For any square integrable function , the continuous wavelet transform is defined as a function of two variables
Figure 7.8 gives the doppler test function, , , and its continuous wavelet transform. The wavelet used was Mexican Hat. Notice the distribution of ''energy'' in the time/frequency plane in Fig. 7.8b.
When the admissibility condition is satisfied, i.e., , it is possible to find the inverse continuous transform via the relation known as resolution of identity or Calderón's reproducing identity,
The continuous wavelet transform of a function of one variable is a function of two variables. Clearly, the transform is redundant. To ''minimize'' the transform one can select discrete values of and and still have a lossless transform. This is achieved by so called critical sampling.
The critical sampling defined by
Fundamental for construction of critically sampled orthogonal wavelets is a notion of multiresolution analysis introduced by Mallat (1989a, 1989b)[16,17]. A multiresolution analysis (MRA) is a sequence of closed subspaces in such that they lie in a containment hierarchy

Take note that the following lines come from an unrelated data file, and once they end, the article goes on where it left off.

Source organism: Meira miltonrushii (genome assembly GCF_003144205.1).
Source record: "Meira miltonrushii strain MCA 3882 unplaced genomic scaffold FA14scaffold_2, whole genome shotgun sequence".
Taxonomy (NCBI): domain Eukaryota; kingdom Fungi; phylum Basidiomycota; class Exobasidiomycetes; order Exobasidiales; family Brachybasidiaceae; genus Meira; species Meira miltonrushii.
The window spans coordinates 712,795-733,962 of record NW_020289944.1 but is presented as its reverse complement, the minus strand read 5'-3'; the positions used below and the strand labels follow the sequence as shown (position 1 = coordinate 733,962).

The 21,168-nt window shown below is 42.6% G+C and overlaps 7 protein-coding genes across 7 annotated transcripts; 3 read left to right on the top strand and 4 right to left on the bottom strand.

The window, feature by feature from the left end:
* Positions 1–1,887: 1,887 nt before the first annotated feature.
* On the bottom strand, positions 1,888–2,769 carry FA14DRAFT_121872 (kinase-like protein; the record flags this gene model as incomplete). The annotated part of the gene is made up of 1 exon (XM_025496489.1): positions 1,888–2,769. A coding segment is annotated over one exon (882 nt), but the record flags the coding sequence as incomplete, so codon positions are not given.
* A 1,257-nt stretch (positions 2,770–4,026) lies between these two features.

The coefficients in (7.21) are important in efficient application of wavelet transforms. The (possibly infinite) vector , will be called a wavelet filter. It is a low-pass (averaging) filter as will become clear later by its analysis in the Fourier domain.
To further explore properties of multiresolution analysis subspaces and their bases, we will often work in the Fourier domain.
It will be convenient to use Fourier domain for subsequent analysis of wavelet paradigm. Define the function as follows:
In the Fourier domain the relation (7.21) becomes
By iterating (7.23), one gets
Next, we prove two important properties of wavelet filters associated with an orthogonal multiresolution analysis, normalization and orthogonality.
This result also follows from .
An important special case is for which (7.26) becomes
The fact that the system , constitutes an orthonormal basis for can be expressed in the Fourier domain in terms of either or .
In terms of ,
Orthogonality condition 7.29 can be expressed in terms of as:
Since , then by (7.23)
Now split the sum in (7.33) into two sums - one with odd and the other with even indices, i.e.,